ors. The problem with small cheap gearboxes is that the transform ratio is very low and they have a lot of losses due to friction, so sometimes the perfect ratio cannot be obtained. On the other hand, specially designed motors are specially designed, hence they are not easy to find. As it would take
a lot of time and skills to properly calculate this, the best suggestion is to just try with what you've got in hand and cross fingers.

Another option, for a crappy solution is to use a small three phase AC motor, like the one used to spin the disc on a CD player, connect it to a a transformer sca
vengered from a power supply and connect it to the battery through a diode rectifier. This way, the transformer may rise the voltage enough to charge the batteries. I used this in the past for a similar generator (not powered by the wind, though) and it worked quite well. By the way this is almost t
he same configuration used in real life small wind turbines successfuly built and used in developing countries like Peru.

Good luck!

Thank you a lot for your comment! The book seems an excellent choice, maybe i will put it in my gift list since Christmas are coming! :)

As for the motor, thank you a lot for the electronics advice, i was looking for a way to stop the motor from discharging and the way you describe seems quite easy and efficient. As for the efficiency of the motor, i can tell you that i have tested the rotation of my wind-turbine (not the exact sam
e model but a little different one) with the gear set that i designed and used (and have uploaded here also) and it produces quite an efficient amount of voltage (i was able to get 6V at an approx. 5 m/s wind, and around 3 Amps of power, (although i could do much better, because the motor i was usin
g then was for max 3 Amps. I would love to get my hands on some specialized motors, although i am trying to keep it as simple as possible, and i think that getting hold of such motors would require a greater amount of time and money.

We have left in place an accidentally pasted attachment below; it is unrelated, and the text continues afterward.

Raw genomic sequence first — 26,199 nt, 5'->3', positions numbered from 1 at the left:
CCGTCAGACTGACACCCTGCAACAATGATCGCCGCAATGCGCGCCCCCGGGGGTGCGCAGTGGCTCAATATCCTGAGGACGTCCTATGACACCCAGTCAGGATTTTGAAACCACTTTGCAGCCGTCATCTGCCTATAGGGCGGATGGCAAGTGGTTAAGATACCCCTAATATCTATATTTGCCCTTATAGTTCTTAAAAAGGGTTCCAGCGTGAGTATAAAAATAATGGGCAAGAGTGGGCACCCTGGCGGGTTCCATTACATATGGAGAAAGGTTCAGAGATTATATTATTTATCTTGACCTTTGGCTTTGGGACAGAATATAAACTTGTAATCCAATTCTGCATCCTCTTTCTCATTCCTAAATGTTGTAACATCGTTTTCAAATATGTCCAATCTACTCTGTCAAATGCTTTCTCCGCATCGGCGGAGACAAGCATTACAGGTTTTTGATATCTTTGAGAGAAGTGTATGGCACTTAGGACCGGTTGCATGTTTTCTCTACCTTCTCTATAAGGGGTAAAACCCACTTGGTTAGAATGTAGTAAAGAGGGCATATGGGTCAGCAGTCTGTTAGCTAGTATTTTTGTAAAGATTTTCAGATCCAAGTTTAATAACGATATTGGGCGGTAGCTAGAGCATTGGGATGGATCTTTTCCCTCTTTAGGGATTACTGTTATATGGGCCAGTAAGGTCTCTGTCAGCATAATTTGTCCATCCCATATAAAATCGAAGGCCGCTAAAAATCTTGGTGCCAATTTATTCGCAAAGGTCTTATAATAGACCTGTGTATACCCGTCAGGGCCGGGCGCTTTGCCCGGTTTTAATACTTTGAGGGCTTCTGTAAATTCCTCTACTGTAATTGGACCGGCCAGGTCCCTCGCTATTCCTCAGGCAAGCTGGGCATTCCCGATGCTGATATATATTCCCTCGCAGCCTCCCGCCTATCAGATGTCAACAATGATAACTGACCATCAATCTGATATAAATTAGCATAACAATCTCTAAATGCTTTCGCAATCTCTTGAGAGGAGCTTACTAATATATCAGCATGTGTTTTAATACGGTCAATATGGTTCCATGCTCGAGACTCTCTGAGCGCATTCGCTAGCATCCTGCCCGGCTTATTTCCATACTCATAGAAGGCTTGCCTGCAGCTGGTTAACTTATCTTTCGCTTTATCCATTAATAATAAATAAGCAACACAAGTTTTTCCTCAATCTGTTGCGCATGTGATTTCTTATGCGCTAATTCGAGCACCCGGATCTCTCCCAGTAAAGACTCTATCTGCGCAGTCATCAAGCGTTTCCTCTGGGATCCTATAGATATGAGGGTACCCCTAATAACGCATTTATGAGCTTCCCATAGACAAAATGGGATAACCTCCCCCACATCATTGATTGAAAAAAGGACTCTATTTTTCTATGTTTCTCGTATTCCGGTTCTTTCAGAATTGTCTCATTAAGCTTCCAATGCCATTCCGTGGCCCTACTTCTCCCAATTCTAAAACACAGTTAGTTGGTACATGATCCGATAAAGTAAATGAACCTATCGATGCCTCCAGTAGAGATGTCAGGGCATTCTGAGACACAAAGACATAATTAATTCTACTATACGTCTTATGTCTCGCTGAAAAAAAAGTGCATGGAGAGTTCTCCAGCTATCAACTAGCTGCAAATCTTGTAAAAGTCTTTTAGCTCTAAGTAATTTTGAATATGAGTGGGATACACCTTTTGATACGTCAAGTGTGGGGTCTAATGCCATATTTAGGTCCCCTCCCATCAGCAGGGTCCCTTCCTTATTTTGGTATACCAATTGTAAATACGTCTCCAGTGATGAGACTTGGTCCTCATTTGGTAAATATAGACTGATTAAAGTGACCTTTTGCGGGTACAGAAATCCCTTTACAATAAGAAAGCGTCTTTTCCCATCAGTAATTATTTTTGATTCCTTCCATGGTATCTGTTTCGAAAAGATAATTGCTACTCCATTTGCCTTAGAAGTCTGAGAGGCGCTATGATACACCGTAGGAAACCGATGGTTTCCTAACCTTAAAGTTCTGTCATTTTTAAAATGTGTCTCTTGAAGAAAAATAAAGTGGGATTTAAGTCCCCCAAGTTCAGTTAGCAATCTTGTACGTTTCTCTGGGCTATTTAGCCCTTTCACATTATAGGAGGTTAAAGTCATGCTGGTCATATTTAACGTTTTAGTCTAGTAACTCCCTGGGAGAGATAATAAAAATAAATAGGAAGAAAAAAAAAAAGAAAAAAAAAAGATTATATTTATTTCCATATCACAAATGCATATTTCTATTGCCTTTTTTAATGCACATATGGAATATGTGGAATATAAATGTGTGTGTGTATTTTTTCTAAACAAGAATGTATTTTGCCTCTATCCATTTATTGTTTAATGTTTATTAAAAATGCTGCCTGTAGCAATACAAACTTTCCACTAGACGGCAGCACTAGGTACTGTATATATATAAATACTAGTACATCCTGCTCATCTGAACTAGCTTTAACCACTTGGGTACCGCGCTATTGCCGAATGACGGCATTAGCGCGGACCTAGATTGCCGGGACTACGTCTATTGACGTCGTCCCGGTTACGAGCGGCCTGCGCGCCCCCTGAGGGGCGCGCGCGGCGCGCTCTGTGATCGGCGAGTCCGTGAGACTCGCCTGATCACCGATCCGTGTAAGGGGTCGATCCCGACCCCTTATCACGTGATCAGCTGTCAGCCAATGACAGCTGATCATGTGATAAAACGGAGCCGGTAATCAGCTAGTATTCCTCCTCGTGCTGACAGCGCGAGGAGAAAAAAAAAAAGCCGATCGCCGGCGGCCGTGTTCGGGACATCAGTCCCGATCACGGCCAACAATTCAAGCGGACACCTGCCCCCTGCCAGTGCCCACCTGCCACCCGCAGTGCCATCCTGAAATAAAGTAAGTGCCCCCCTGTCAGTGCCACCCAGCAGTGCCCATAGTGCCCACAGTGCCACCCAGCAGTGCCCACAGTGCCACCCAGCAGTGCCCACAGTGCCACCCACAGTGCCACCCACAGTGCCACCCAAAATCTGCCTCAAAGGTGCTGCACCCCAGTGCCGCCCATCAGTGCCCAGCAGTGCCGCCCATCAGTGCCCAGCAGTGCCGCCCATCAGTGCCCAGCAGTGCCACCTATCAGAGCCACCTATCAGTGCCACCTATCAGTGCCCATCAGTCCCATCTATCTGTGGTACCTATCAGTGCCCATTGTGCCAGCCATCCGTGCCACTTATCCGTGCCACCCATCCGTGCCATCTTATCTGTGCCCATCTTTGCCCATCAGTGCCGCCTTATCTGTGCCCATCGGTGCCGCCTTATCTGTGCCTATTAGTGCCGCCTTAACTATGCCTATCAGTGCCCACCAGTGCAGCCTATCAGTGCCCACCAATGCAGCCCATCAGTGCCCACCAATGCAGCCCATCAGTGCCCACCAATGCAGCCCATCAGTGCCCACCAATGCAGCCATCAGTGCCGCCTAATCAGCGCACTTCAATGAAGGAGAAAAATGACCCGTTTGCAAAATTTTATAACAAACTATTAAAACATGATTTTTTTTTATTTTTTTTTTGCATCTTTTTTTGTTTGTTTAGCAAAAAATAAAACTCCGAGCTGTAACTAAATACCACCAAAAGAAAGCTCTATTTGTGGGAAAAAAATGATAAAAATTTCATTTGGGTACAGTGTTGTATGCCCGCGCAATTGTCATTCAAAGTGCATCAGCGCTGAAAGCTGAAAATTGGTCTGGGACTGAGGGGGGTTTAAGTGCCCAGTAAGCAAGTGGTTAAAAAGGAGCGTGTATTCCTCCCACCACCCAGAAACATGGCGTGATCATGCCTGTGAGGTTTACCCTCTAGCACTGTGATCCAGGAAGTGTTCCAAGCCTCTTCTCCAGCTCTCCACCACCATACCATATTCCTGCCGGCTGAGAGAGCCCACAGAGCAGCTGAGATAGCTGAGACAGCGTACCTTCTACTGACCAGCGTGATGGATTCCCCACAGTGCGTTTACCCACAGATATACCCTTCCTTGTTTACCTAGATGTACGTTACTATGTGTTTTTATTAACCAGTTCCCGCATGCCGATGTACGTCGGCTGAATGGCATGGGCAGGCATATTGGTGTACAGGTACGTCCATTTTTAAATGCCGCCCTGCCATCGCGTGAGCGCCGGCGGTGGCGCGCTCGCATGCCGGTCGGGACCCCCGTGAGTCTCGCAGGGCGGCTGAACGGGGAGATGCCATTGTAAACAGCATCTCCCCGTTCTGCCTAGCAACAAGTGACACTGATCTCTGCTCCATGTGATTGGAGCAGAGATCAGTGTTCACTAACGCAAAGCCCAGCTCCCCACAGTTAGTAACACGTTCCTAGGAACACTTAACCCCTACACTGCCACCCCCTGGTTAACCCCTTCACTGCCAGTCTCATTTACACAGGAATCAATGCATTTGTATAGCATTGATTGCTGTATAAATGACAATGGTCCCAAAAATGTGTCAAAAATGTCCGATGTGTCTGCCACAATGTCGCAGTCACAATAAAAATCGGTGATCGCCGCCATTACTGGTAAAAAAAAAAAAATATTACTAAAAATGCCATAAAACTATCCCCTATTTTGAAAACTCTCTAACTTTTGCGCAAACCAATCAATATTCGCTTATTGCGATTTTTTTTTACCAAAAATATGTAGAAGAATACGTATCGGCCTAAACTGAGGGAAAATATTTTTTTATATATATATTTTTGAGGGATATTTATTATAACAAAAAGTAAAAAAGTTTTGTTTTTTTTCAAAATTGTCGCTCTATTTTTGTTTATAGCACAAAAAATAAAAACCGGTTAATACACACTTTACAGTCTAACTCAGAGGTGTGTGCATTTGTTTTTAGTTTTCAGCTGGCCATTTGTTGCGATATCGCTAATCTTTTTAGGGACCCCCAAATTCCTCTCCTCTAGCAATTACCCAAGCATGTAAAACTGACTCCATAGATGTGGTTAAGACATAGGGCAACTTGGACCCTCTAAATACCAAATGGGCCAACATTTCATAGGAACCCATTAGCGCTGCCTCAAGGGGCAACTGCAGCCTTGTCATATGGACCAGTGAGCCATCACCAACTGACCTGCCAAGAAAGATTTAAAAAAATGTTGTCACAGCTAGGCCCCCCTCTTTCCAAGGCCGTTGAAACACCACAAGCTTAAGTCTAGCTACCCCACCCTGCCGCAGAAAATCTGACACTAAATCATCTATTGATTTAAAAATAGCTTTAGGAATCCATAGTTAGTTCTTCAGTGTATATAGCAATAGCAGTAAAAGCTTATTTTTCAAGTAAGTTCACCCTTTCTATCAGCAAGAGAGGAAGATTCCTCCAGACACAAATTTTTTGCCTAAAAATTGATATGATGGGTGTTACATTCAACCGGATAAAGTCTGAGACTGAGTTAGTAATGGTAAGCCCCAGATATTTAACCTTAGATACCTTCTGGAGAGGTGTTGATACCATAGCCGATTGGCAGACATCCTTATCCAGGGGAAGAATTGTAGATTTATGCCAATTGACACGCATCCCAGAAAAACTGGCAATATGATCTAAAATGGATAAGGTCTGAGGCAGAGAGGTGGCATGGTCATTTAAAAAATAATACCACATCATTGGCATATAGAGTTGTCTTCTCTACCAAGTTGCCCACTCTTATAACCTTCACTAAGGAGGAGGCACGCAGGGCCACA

I have seen some wind turbines, that were a lot similar in Colomb
ia, which was also part of the inspiration for me.
I believe the studio that designed them were called Igendesign and they made them out of bambu sticks if i am not mistaken.

3A at 6V, that's 18W, 5 m/s is a good wind but I didn't expect that much power from such a small thing.

I would not worry too much about the amperage of the motor. The rating is related to the heating of the motor due to long periods of time with that much current. The battery is more likely to die first because although the diode trick works, batteries like to be charged with constant currents and
here the current will vary along with the wind speed. If something serious was to be built, a small but a bit more complex power converter should be used instead of the diode.

Good luck.

With some calculations that i did (since i havent yet tested the actuall model, its with HP these days getting printed) i am expecting to get something between 3-20 watts with this thing. According to wind speed. It would be more than enough for me if i reach an average of 10 Watts.

yeah like i said the design i tested was a bit bigger, so the results are going to be smaller for this one, because its a disproportinate amount the reducton of the surface and the power, but even though i would be happy even if i would get around 8-10 watts with this thing :)

Nice idea. Thanks for sharing.

Thanks a lot! I hope it will become in time also a nice reality. Thank you for your comment

Thank you very much! I am still trying to solve many problems but i am hopeful! :)